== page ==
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26 de April de 2017Fine cocoa, Latin America's jewel
1img - Fine cocoa, Latin America's jewel

Nine countries of Latin America make up the Latin American Cocoa Foundation, to strengthen the cocoa sector's competitiveness in the region, which is currently responsible for 80 percent of the prime production globally. 

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Among the abundant natural resources that may be found in Latin America, fine flavor cocoa stands out for its rarity and originality. It is the most select cocoa offered by international markets, and one that the most discerning palates may savor. 

Currently, the region is responsible for 80 percent of the global production of this type of cocoa, and considering that nine out of ten cocoa businesses are held by small producers, we are looking at an opportunity to encourage sustainable development models that promote inclusive trade and best practices in agro-forestry, in addition to innovations to diversify the supply of cocoa in the food, cosmetic, and phyto-pharmaceutical industries.  

Guided by CAF, the Latin American Cocoa Initiative (ILAC, for its acronym in Spanish) was created within this scenario. It includes the main Latin American producers of fine flavour cocoa to encourage productivity, promote sustainable green businesses, and boost a regional development strategy for this emblematic product in national and international markets.  

The initiative, which in its first stage includes Mexico, Panama, Dominican Republic, Colombia, Ecuador, Peru, Brazil, Costa Rica, and Bolivia, also expects to improve the management, administration, and structures of the organizations of small producers. At the same time, these improvements must facilitate access to new lines of financing, identify products with value added that may be created in the industry, and promote environmental best practices in the cocoa sector.   

Ligia Castro, CAF's Director of Environment and Climate Change, stated that "the production of cocoa directly and indirectly promotes economic inclusion and improves the life conditions of more than three million people. With this initiative, we intend to turn cocoa into a catalyzing and integrating element of opportunities for the exchange of knowledge, traditions, cultures, identities, and experiences in the region of the producing populations".  

Castro adds that the project, which seeks to close the productive gaps of knowledge and technology, will favor the entry of Latin American cocoa to markets that prioritize biotrade and quality supply. In addition, it will offer an opportunity to support the countries of the region in the development of a prime cocoa market that, as a result of its unique characteristics in terms of flavor and aroma, may be marketed outside the raw materials market with higher values than bulk cocoa. 

In any case, the region faces a series of challenges so that these projections may become a reality. Among the most important are the following:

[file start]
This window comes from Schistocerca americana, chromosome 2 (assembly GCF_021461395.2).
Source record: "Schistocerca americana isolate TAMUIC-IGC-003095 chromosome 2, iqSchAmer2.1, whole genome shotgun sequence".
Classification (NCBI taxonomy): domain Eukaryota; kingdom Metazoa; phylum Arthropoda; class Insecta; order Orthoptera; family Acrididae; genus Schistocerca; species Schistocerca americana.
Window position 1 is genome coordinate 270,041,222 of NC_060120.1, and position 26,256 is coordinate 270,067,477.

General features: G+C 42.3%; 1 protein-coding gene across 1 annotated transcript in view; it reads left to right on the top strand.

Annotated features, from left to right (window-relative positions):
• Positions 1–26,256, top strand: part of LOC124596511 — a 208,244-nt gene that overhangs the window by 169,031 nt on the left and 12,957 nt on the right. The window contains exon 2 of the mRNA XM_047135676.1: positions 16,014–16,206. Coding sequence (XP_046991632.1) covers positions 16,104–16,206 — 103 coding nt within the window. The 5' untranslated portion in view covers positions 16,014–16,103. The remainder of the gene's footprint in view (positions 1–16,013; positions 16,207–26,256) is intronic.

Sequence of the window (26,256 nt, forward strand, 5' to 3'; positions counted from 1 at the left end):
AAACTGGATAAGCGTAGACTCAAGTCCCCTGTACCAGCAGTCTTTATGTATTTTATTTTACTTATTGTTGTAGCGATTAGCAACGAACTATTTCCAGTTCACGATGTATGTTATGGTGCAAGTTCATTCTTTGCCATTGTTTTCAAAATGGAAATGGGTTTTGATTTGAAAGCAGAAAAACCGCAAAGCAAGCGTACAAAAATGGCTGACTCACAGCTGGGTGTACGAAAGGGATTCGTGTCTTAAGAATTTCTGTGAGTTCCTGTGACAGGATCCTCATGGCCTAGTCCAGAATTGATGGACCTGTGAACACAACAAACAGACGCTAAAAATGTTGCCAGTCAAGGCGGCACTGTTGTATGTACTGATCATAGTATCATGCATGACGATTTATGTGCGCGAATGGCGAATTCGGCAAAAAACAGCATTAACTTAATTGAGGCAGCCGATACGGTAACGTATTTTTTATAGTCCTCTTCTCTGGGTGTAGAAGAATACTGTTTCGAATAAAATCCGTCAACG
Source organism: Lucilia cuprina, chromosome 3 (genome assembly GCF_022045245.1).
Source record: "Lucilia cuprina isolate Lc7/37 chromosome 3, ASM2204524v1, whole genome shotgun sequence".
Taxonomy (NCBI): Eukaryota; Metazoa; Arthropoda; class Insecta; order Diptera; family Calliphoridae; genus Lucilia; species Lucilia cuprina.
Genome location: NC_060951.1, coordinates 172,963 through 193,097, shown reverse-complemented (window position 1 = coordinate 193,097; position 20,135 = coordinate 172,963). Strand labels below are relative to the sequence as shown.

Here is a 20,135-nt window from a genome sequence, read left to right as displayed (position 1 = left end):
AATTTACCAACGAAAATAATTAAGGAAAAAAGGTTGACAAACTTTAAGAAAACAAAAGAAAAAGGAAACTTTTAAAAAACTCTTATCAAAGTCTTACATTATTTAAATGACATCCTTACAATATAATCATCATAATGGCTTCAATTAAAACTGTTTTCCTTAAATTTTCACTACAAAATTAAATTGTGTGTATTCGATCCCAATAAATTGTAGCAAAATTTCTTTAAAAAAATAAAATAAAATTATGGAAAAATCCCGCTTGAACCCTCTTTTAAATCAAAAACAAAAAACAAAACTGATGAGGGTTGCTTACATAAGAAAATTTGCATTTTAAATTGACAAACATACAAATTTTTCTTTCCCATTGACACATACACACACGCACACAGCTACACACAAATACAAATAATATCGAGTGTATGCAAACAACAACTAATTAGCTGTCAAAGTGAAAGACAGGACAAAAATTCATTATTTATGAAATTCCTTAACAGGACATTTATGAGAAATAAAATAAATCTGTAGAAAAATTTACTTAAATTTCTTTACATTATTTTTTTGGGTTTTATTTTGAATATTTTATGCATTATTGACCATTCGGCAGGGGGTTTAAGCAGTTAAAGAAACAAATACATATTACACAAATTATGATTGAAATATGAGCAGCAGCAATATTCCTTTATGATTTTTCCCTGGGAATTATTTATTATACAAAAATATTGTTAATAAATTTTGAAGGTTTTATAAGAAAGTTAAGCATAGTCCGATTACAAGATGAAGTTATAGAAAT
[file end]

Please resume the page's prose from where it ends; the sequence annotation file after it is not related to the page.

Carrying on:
• Improve the income of small producers through agricultural and environmental best practices so that comprehensive opportunities may materialize in the development of the agroforestry system. 
  • Develop national markets and improve access conditions to international markets.  
  • Scientific research applied to diversification and value added of the supply, promoting new applications of cocoa for the cosmetic, pharmaceutical, industrial, and food industries. 
  • Application of biotrade ethical practices , adding value to the reputation and quality of the regional supply. 
  • Access to timely and adequate financing. 
  • Modern norms to facilitate compliance with international regulations, applied scientific research, and competitiveness.  

The promising market of fine cocoa 

Currently, a ton of bulk cocoa has an average value that ranges between USD 3,100 and 3,500 per ton. The price of Latin American fine flavour cocoa ranges between USD 3,500 and 10,000 per ton. These values show the potential of sustainable businesses framed within this denomination of cocoa. 

In addition, the conventional cocoa market has also experienced great dynamism in past years. Between 2014 and 2015, world cocoa production reached 4,192 million tons: Africa produced 72 percent, Latin America 18 percent, and Asia  and Oceania 10 percent. 

Considering that between 80 and 90 percent of the world cocoa production is based on low scale family activities, the region faces the opportunity to address a double crossroad: stimulate the economy, while at the same time promoting entrepreneurial activities that generate a product through the sustainable use of the native biodiversity of the countries. 

In this respect, ILAC is also called to stimulate a new generation of green businesses that contribute with the region's sustainable development agenda with best environmental, social, and economic practices. 

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